I'm pretty pleased with the piece. When I walked into the class I hadn't the slightest notion what the panel I would walk out with would look like. The student seated directly across from me was a lefty, and the way that the workstations were designed meant that our work spaces occupied the exact same square footage. She started building first, so that gave me a good 40 minutes to play with design and colors. (Albeit it also meant that I was rushed through my own build. I'd already taken a class working with lead before, so it wasn't detrimental.)

Now I just need to aquire a hook and chain so that I can hang it up!

Sunday, September 9, 2012

Caraway Pot Roast

This roast beef dish is savory, tangy, and - most importantly - easy to create. The apple is a surprising touch and its tartness compliments the roast. You can cook this immediately or you can prepared it in advance and freeze it until you need a day off from cooking. I took a knife to my roast and divided it into two meals.

Caraway Pot Roast

adapted from Once-a-Month-Cooking by Mary Beth Lagerborg and Mimi Wilson

serves 4

Prep Time: 10 to 15 minutes

Cook Time: 6 to 12 hours

To prepare and freeze:

  • 1 large onion, finely diced
  • 1 tsp crushed garlic
  • 2 1/2 pound roast beef, fat trimmed
  • 15-oz Libby's Bavarian Style Kraut, drained
  • 1/2 tsp salt
  • 1/4 tsp pepper

To finish and serve:

  • 1 cup of water
  • 2 granny smith apples, grated
  • 16-oz wide egg noodles


  1. Place all ingredients except water, apples, and noodles in bag and seal well. Freeze.
  2. Thaw and put into Crock-Pot. Add water, cover, and turn on low for 6 to 8 hours. (12 hours if not thawed.)
  3. Shred the meat in the juice. Grate apples and put on top meat. Serve on cooked noodles.
  4. Are you interested in this recipe? Don't forget to pin it!

Supply Purchasing Philosophy

When purchasing supplies I have a basic hierarchy of preferences on where to obtain goods. First, the local stores that make Austin the unique place it is. Second, regional and national chains which have a presence in Austin. Third, the ethereal Internet from whence nearly anything can be obtained.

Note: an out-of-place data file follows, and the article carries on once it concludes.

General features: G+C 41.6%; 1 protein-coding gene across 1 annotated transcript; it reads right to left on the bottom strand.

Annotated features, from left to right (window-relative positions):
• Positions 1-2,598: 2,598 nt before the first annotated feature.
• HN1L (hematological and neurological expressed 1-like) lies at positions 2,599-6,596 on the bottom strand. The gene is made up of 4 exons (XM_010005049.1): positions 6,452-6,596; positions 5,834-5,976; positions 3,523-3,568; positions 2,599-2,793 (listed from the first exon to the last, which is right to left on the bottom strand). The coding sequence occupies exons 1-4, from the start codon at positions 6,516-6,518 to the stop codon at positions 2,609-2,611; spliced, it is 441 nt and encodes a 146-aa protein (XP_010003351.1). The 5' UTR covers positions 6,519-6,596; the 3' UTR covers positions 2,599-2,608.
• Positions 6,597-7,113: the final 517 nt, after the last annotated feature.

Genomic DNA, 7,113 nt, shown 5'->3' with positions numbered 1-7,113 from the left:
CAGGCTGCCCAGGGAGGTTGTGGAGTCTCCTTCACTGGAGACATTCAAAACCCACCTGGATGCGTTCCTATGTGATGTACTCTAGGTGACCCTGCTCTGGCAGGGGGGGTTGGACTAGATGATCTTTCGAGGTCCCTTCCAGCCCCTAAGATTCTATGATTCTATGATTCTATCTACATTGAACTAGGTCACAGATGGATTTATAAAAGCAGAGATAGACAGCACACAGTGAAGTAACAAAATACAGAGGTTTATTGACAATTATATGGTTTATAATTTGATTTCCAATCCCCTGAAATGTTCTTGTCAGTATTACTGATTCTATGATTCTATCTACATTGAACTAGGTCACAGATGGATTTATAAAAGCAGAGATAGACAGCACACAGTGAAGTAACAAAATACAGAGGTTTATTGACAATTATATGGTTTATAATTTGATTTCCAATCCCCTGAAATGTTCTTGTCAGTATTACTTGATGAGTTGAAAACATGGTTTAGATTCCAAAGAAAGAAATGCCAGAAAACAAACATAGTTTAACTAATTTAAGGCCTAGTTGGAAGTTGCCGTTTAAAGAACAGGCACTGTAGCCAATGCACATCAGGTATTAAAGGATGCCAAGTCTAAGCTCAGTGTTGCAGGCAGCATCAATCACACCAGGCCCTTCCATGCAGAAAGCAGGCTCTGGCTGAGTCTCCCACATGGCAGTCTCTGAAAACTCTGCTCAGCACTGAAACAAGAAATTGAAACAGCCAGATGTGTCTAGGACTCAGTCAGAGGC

Local Shops

I love local shops. I consider them to have a more thoughtful selection than their big box counterparts, and I find I like a higher percentage of their stock compared to a chain store. Their prices are likewise higher, but the quality also tends to be higher as well. I like to keep my money local: support local people who in turn can then spend the money locally. It's also nice to be able to chat with people who love their stores and the art or craft their store supplies. The downside is that I have yet to ever leave a local store without a plan to visit a larger store to find the reminder of the supplies I need.

Regional and National Chains

Entities with the ability to purchase in large quantities and afford huge retail spaces have the advantage of being able to keep a large variety and quantity of stock. Their offers of coupons and sales are enticing. It's also nice to go to a store and be certain they'll likely have the tool I need. The trade off for a large stock at a low price is a sacrifice of knowledgeable employees and quality of goods.

The Internet

I believe the availability of online shopping is revitalizing the world of makers. When I can't find a specialty item locally, there is often someone on the internet who can provide exactly what I want. It's also incredible that with 2-day shipping I often what I need can often arrive on my doorstep before I have time or energy to go shopping with Little Hands. The great disadvantage is not being able to see and handle the product in person prior to purchase.

Thursday, September 6, 2012

Hello, World

I open a new blog. It seems appropriate as I have a different life from my last blog. Now, I'm a 30-something at-home mother in Texas. Then, I was a 20-something student in Utah. The struggles and challenges now are very different. The things I want to talk about are different: good bye thesis, hello poopy diapers. Don't worry, I don't actually want to talk about poopy diapers. (Though sometimes it seems the only notable part of my day is how many I changed and how they looked.)

A challenge of my new position in life is a sense of accomplishment. Every day is filled with a seemingly endless repetition of sameness, and at the end of the day it often feels I've done nothing save for keep my child alive for one more day.

So that is what my new blog shall be. A celebration of the things I create and complete. Topics will likely include home organization, cooking, and sewing. Much of my inspiration will derive from things I've pinned.